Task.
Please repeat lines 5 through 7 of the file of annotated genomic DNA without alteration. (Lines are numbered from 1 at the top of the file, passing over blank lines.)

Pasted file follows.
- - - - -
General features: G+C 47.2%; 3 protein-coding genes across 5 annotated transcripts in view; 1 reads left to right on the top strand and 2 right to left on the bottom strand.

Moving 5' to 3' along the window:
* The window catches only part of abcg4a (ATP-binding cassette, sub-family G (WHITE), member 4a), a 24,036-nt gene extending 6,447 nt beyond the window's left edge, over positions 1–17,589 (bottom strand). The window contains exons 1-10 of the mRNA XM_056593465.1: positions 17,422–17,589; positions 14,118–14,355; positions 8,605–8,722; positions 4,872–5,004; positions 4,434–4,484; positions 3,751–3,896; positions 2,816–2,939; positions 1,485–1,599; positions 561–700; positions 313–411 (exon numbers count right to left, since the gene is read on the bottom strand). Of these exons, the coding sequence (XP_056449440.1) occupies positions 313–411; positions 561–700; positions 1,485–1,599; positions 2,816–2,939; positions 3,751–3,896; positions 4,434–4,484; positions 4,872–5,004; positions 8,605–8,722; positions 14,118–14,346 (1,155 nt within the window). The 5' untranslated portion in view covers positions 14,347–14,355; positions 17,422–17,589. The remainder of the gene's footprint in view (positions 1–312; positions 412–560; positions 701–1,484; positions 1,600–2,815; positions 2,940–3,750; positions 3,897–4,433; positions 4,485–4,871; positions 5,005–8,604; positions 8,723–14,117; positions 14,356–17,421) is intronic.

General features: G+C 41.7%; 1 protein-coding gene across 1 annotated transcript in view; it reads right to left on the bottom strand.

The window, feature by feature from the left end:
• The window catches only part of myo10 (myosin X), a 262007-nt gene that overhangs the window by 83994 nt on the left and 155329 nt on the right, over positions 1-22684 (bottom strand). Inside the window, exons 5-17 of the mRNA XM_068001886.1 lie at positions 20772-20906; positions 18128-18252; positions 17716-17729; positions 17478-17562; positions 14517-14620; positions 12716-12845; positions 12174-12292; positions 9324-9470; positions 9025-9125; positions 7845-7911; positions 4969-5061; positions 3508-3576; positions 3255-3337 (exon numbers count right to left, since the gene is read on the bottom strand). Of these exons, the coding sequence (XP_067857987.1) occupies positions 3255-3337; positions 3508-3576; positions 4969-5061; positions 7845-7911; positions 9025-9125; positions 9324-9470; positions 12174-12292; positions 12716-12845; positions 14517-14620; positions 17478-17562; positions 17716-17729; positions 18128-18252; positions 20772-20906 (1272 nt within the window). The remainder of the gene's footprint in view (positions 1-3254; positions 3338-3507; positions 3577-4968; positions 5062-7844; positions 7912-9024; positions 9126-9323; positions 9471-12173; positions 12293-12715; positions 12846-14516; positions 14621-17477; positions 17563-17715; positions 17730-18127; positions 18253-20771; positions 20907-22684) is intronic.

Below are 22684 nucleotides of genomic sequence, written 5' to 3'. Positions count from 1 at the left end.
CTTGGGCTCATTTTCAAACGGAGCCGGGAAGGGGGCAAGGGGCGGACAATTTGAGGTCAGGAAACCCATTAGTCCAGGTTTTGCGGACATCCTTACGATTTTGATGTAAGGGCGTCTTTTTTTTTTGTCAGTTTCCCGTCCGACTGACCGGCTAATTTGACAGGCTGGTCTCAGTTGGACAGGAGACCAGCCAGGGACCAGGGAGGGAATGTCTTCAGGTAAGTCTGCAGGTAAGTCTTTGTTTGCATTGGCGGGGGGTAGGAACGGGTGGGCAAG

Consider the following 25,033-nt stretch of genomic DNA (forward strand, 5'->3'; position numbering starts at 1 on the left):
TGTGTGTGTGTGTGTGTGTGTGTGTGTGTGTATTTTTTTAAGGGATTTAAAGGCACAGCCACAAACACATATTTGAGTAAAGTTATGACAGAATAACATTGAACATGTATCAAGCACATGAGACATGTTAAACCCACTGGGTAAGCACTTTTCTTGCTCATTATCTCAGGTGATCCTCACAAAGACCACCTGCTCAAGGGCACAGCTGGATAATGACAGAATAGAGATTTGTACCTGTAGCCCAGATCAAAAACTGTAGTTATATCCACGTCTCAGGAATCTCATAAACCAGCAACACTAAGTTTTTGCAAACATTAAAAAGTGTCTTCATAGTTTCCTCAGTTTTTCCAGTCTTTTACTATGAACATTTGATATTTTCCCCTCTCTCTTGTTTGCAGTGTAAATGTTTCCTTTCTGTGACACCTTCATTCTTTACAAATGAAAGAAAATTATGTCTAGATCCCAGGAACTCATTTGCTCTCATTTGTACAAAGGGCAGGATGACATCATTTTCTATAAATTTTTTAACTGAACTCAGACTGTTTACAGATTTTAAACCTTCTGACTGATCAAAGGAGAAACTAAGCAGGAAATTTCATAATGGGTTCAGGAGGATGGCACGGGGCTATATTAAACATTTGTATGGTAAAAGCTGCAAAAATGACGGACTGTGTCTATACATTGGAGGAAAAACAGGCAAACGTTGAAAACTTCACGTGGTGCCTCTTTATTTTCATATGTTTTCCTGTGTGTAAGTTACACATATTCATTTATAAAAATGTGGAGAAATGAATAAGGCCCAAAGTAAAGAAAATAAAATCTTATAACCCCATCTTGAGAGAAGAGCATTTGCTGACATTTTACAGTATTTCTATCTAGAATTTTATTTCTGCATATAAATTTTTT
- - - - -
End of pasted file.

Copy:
The window, feature by feature from the left end:
• The window catches only part of myo10 (myosin X), a 262007-nt gene that overhangs the window by 83994 nt on the left and 155329 nt on the right, over positions 1-22684 (bottom strand). Inside the window, exons 5-17 of the mRNA XM_068001886.1 lie at positions 20772-20906; positions 18128-18252; positions 17716-17729; positions 17478-17562; positions 14517-14620; positions 12716-12845; positions 12174-12292; positions 9324-9470; positions 9025-9125; positions 7845-7911; positions 4969-5061; positions 3508-3576; positions 3255-3337 (exon numbers count right to left, since the gene is read on the bottom strand). Of these exons, the coding sequence (XP_067857987.1) occupies positions 3255-3337; positions 3508-3576; positions 4969-5061; positions 7845-7911; positions 9025-9125; positions 9324-9470; positions 12174-12292; positions 12716-12845; positions 14517-14620; positions 17478-17562; positions 17716-17729; positions 18128-18252; positions 20772-20906 (1272 nt within the window). The remainder of the gene's footprint in view (positions 1-3254; positions 3338-3507; positions 3577-4968; positions 5062-7844; positions 7912-9024; positions 9126-9323; positions 9471-12173; positions 12293-12715; positions 12846-14516; positions 14621-17477; positions 17563-17715; positions 17730-18127; positions 18253-20771; positions 20907-22684) is intronic.

Below are 22684 nucleotides of genomic sequence, written 5' to 3'. Positions count from 1 at the left end.